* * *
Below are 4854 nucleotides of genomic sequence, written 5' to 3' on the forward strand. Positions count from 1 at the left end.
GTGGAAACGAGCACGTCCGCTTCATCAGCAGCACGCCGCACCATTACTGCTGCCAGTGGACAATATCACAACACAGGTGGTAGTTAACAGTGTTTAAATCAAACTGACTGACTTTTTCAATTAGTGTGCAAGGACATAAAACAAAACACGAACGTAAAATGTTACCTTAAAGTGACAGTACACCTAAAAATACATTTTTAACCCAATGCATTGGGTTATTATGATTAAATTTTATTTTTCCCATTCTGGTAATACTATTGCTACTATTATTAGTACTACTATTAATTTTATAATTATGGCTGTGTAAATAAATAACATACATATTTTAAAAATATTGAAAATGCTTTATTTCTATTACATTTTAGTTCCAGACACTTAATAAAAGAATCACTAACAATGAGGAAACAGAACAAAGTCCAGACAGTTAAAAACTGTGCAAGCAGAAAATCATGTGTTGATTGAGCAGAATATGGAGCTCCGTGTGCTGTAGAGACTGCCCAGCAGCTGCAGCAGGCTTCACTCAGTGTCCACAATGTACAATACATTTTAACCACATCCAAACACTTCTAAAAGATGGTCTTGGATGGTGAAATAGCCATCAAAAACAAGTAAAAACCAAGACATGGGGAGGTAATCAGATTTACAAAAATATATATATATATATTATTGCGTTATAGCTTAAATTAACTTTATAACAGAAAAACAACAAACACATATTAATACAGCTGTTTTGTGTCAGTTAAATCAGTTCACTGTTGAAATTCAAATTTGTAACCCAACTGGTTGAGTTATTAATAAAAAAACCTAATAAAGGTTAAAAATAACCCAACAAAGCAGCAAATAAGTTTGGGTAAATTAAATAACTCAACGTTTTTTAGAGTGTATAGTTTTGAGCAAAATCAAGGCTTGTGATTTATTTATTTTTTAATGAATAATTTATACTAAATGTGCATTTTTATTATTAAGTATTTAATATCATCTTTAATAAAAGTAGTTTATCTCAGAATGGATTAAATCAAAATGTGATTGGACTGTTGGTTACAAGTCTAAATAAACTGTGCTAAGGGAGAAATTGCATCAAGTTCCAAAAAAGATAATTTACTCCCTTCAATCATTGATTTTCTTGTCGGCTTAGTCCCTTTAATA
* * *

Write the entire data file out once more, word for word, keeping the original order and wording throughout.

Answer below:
Below are 4854 nucleotides of genomic sequence, written 5' to 3' on the forward strand. Positions count from 1 at the left end.
GTGGAAACGAGCACGTCCGCTTCATCAGCAGCACGCCGCACCATTACTGCTGCCAGTGGACAATATCACAACACAGGTGGTAGTTAACAGTGTTTAAATCAAACTGACTGACTTTTTCAATTAGTGTGCAAGGACATAAAACAAAACACGAACGTAAAATGTTACCTTAAAGTGACAGTACACCTAAAAATACATTTTTAACCCAATGCATTGGGTTATTATGATTAAATTTTATTTTTCCCATTCTGGTAATACTATTGCTACTATTATTAGTACTACTATTAATTTTATAATTATGGCTGTGTAAATAAATAACATACATATTTTAAAAATATTGAAAATGCTTTATTTCTATTACATTTTAGTTCCAGACACTTAATAAAAGAATCACTAACAATGAGGAAACAGAACAAAGTCCAGACAGTTAAAAACTGTGCAAGCAGAAAATCATGTGTTGATTGAGCAGAATATGGAGCTCCGTGTGCTGTAGAGACTGCCCAGCAGCTGCAGCAGGCTTCACTCAGTGTCCACAATGTACAATACATTTTAACCACATCCAAACACTTCTAAAAGATGGTCTTGGATGGTGAAATAGCCATCAAAAACAAGTAAAAACCAAGACATGGGGAGGTAATCAGATTTACAAAAATATATATATATATATTATTGCGTTATAGCTTAAATTAACTTTATAACAGAAAAACAACAAACACATATTAATACAGCTGTTTTGTGTCAGTTAAATCAGTTCACTGTTGAAATTCAAATTTGTAACCCAACTGGTTGAGTTATTAATAAAAAAACCTAATAAAGGTTAAAAATAACCCAACAAAGCAGCAAATAAGTTTGGGTAAATTAAATAACTCAACGTTTTTTAGAGTGTATAGTTTTGAGCAAAATCAAGGCTTGTGATTTATTTATTTTTTAATGAATAATTTATACTAAATGTGCATTTTTATTATTAAGTATTTAATATCATCTTTAATAAAAGTAGTTTATCTCAGAATGGATTAAATCAAAATGTGATTGGACTGTTGGTTACAAGTCTAAATAAACTGTGCTAAGGGAGAAATTGCATCAAGTTCCAAAAAAGATAATTTACTCCCTTCAATCATTGATTTTCTTGTCGGCTTAGTCCCTTTAATA